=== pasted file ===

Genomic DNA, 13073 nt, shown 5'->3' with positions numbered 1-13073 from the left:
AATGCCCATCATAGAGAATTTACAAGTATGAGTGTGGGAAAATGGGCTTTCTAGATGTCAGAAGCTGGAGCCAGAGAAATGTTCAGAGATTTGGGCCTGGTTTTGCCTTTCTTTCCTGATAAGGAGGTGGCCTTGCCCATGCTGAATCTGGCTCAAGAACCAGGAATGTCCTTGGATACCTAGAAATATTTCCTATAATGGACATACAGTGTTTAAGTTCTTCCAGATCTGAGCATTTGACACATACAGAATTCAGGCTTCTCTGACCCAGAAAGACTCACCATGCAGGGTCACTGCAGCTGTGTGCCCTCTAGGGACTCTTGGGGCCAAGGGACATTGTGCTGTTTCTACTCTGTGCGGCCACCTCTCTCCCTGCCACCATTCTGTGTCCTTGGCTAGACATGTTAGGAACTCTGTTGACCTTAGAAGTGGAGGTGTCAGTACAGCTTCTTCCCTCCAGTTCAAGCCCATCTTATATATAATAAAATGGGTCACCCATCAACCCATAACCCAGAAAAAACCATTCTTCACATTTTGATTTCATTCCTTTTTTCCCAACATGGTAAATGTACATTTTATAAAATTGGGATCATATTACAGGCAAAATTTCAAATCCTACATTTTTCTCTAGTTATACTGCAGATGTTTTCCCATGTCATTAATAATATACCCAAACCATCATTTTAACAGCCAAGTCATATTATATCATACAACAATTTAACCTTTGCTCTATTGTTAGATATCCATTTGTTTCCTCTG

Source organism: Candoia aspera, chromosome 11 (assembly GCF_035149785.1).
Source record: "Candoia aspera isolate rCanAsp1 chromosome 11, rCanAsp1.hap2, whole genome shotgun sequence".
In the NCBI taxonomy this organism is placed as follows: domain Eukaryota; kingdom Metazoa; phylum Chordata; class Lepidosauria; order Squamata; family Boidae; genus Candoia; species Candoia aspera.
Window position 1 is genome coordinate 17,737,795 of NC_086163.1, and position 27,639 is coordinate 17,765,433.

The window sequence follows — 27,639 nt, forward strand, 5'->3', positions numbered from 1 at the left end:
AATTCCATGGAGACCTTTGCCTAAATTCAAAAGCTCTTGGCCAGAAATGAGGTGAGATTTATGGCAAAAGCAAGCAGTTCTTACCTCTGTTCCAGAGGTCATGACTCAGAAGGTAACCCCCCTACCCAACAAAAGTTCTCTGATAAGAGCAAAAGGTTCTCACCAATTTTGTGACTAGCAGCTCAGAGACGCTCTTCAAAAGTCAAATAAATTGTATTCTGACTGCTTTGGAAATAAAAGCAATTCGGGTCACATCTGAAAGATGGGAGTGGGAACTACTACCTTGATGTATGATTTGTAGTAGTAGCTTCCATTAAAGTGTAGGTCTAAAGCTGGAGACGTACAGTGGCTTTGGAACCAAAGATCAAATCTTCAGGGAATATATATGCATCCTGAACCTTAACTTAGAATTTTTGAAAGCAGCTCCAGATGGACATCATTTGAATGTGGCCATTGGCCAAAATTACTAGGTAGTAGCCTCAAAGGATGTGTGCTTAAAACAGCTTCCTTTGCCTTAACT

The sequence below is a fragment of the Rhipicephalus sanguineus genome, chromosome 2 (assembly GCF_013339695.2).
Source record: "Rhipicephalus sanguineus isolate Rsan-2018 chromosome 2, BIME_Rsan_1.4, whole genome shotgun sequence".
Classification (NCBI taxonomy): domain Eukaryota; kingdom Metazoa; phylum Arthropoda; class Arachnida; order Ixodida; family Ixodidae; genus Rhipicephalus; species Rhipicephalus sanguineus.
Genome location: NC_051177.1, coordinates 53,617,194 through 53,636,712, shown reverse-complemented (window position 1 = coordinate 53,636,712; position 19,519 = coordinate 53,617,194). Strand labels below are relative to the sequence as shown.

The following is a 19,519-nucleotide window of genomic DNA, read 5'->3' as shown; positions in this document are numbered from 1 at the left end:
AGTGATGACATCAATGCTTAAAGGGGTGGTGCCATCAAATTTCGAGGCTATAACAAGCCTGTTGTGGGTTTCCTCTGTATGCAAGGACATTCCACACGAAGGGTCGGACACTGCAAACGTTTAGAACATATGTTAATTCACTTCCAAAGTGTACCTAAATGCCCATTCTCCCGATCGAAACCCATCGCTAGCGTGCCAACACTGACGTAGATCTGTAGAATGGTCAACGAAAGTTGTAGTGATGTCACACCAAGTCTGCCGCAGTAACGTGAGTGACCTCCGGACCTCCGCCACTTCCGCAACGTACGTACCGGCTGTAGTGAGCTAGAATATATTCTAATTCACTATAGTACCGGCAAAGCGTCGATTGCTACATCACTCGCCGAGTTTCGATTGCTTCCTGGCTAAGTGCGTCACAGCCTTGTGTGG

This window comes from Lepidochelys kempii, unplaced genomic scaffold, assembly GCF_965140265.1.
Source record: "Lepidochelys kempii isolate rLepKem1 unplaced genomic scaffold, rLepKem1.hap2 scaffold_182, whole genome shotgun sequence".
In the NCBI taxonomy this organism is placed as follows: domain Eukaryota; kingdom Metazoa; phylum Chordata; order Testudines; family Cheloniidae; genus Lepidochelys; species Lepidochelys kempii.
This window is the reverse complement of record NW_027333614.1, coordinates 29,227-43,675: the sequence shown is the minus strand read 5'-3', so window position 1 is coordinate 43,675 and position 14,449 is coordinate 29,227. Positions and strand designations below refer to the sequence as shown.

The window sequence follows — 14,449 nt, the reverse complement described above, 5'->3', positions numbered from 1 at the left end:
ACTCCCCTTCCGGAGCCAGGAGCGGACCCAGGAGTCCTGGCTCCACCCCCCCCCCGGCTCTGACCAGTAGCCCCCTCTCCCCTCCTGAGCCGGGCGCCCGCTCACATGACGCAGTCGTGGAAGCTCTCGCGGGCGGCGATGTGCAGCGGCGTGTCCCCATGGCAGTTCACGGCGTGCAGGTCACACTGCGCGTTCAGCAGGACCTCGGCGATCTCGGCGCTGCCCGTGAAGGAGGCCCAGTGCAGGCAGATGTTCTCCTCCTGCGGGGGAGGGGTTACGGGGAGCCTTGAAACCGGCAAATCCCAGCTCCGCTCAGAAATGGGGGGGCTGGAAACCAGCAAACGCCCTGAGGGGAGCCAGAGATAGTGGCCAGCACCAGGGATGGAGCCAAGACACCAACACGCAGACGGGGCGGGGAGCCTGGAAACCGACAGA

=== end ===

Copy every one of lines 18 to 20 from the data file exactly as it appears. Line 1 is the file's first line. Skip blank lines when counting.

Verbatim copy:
This window is the reverse complement of record NW_027333614.1, coordinates 29,227-43,675: the sequence shown is the minus strand read 5'-3', so window position 1 is coordinate 43,675 and position 14,449 is coordinate 29,227. Positions and strand designations below refer to the sequence as shown.

The window sequence follows — 14,449 nt, the reverse complement described above, 5'->3', positions numbered from 1 at the left end:
ACTCCCCTTCCGGAGCCAGGAGCGGACCCAGGAGTCCTGGCTCCACCCCCCCCCCGGCTCTGACCAGTAGCCCCCTCTCCCCTCCTGAGCCGGGCGCCCGCTCACATGACGCAGTCGTGGAAGCTCTCGCGGGCGGCGATGTGCAGCGGCGTGTCCCCATGGCAGTTCACGGCGTGCAGGTCACACTGCGCGTTCAGCAGGACCTCGGCGATCTCGGCGCTGCCCGTGAAGGAGGCCCAGTGCAGGCAGATGTTCTCCTCCTGCGGGGGAGGGGTTACGGGGAGCCTTGAAACCGGCAAATCCCAGCTCCGCTCAGAAATGGGGGGGCTGGAAACCAGCAAACGCCCTGAGGGGAGCCAGAGATAGTGGCCAGCACCAGGGATGGAGCCAAGACACCAACACGCAGACGGGGCGGGGAGCCTGGAAACCGACAGA